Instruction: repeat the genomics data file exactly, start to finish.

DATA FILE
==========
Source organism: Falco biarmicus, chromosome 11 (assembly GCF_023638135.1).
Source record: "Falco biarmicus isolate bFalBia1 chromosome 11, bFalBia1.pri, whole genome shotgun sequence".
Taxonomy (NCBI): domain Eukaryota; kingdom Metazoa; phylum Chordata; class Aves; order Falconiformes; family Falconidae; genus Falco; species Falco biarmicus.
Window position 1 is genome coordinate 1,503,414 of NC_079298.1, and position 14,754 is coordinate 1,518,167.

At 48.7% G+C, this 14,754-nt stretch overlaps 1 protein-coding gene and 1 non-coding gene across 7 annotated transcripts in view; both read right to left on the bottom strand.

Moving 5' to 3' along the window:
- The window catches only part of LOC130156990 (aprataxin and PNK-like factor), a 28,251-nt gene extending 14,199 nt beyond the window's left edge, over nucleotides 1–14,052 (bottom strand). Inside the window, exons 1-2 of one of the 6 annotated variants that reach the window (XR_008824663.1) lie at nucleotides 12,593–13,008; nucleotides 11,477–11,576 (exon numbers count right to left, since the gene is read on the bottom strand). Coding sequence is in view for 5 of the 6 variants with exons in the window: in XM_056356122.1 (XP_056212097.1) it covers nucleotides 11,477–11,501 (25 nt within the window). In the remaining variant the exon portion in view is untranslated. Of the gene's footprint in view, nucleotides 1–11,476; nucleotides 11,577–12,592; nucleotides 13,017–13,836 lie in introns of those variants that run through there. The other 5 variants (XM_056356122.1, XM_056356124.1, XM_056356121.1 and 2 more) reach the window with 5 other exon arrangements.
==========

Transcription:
Source organism: Falco biarmicus, chromosome 11 (assembly GCF_023638135.1).
Source record: "Falco biarmicus isolate bFalBia1 chromosome 11, bFalBia1.pri, whole genome shotgun sequence".
Taxonomy (NCBI): domain Eukaryota; kingdom Metazoa; phylum Chordata; class Aves; order Falconiformes; family Falconidae; genus Falco; species Falco biarmicus.
Window position 1 is genome coordinate 1,503,414 of NC_079298.1, and position 14,754 is coordinate 1,518,167.

At 48.7% G+C, this 14,754-nt stretch overlaps 1 protein-coding gene and 1 non-coding gene across 7 annotated transcripts in view; both read right to left on the bottom strand.

Moving 5' to 3' along the window:
- The window catches only part of LOC130156990 (aprataxin and PNK-like factor), a 28,251-nt gene extending 14,199 nt beyond the window's left edge, over nucleotides 1–14,052 (bottom strand). Inside the window, exons 1-2 of one of the 6 annotated variants that reach the window (XR_008824663.1) lie at nucleotides 12,593–13,008; nucleotides 11,477–11,576 (exon numbers count right to left, since the gene is read on the bottom strand). Coding sequence is in view for 5 of the 6 variants with exons in the window: in XM_056356122.1 (XP_056212097.1) it covers nucleotides 11,477–11,501 (25 nt within the window). In the remaining variant the exon portion in view is untranslated. Of the gene's footprint in view, nucleotides 1–11,476; nucleotides 11,577–12,592; nucleotides 13,017–13,836 lie in introns of those variants that run through there. The other 5 variants (XM_056356122.1, XM_056356124.1, XM_056356121.1 and 2 more) reach the window with 5 other exon arrangements.